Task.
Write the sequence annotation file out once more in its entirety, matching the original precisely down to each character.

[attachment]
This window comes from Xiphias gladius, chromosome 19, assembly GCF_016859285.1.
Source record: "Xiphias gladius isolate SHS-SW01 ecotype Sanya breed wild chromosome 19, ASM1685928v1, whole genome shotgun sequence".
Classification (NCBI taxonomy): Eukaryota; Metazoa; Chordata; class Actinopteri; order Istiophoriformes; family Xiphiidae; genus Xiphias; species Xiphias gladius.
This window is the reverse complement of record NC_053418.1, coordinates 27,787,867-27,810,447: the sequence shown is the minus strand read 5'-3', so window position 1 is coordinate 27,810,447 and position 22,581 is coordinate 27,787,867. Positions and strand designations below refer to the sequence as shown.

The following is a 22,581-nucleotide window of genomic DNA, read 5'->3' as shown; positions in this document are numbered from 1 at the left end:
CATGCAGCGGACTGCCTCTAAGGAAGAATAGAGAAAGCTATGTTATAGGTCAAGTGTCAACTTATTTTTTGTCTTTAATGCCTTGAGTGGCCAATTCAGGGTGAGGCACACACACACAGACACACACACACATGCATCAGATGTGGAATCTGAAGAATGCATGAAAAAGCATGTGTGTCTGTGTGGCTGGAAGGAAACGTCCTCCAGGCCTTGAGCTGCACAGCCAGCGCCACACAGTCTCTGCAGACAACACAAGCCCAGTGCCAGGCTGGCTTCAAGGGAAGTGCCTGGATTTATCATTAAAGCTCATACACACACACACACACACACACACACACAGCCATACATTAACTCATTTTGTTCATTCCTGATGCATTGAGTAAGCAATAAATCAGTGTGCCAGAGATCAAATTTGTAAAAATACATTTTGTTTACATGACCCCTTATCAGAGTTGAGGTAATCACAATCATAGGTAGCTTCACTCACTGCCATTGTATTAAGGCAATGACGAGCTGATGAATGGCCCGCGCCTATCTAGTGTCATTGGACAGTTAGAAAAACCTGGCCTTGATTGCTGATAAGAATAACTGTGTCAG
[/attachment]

This window comes from Xiphias gladius, chromosome 19, assembly GCF_016859285.1.
Source record: "Xiphias gladius isolate SHS-SW01 ecotype Sanya breed wild chromosome 19, ASM1685928v1, whole genome shotgun sequence".
Classification (NCBI taxonomy): Eukaryota; Metazoa; Chordata; class Actinopteri; order Istiophoriformes; family Xiphiidae; genus Xiphias; species Xiphias gladius.
This window is the reverse complement of record NC_053418.1, coordinates 27,787,867-27,810,447: the sequence shown is the minus strand read 5'-3', so window position 1 is coordinate 27,810,447 and position 22,581 is coordinate 27,787,867. Positions and strand designations below refer to the sequence as shown.

The following is a 22,581-nucleotide window of genomic DNA, read 5'->3' as shown; positions in this document are numbered from 1 at the left end:
CATGCAGCGGACTGCCTCTAAGGAAGAATAGAGAAAGCTATGTTATAGGTCAAGTGTCAACTTATTTTTTGTCTTTAATGCCTTGAGTGGCCAATTCAGGGTGAGGCACACACACACAGACACACACACACATGCATCAGATGTGGAATCTGAAGAATGCATGAAAAAGCATGTGTGTCTGTGTGGCTGGAAGGAAACGTCCTCCAGGCCTTGAGCTGCACAGCCAGCGCCACACAGTCTCTGCAGACAACACAAGCCCAGTGCCAGGCTGGCTTCAAGGGAAGTGCCTGGATTTATCATTAAAGCTCATACACACACACACACACACACACACACACAGCCATACATTAACTCATTTTGTTCATTCCTGATGCATTGAGTAAGCAATAAATCAGTGTGCCAGAGATCAAATTTGTAAAAATACATTTTGTTTACATGACCCCTTATCAGAGTTGAGGTAATCACAATCATAGGTAGCTTCACTCACTGCCATTGTATTAAGGCAATGACGAGCTGATGAATGGCCCGCGCCTATCTAGTGTCATTGGACAGTTAGAAAAACCTGGCCTTGATTGCTGATAAGAATAACTGTGTCAG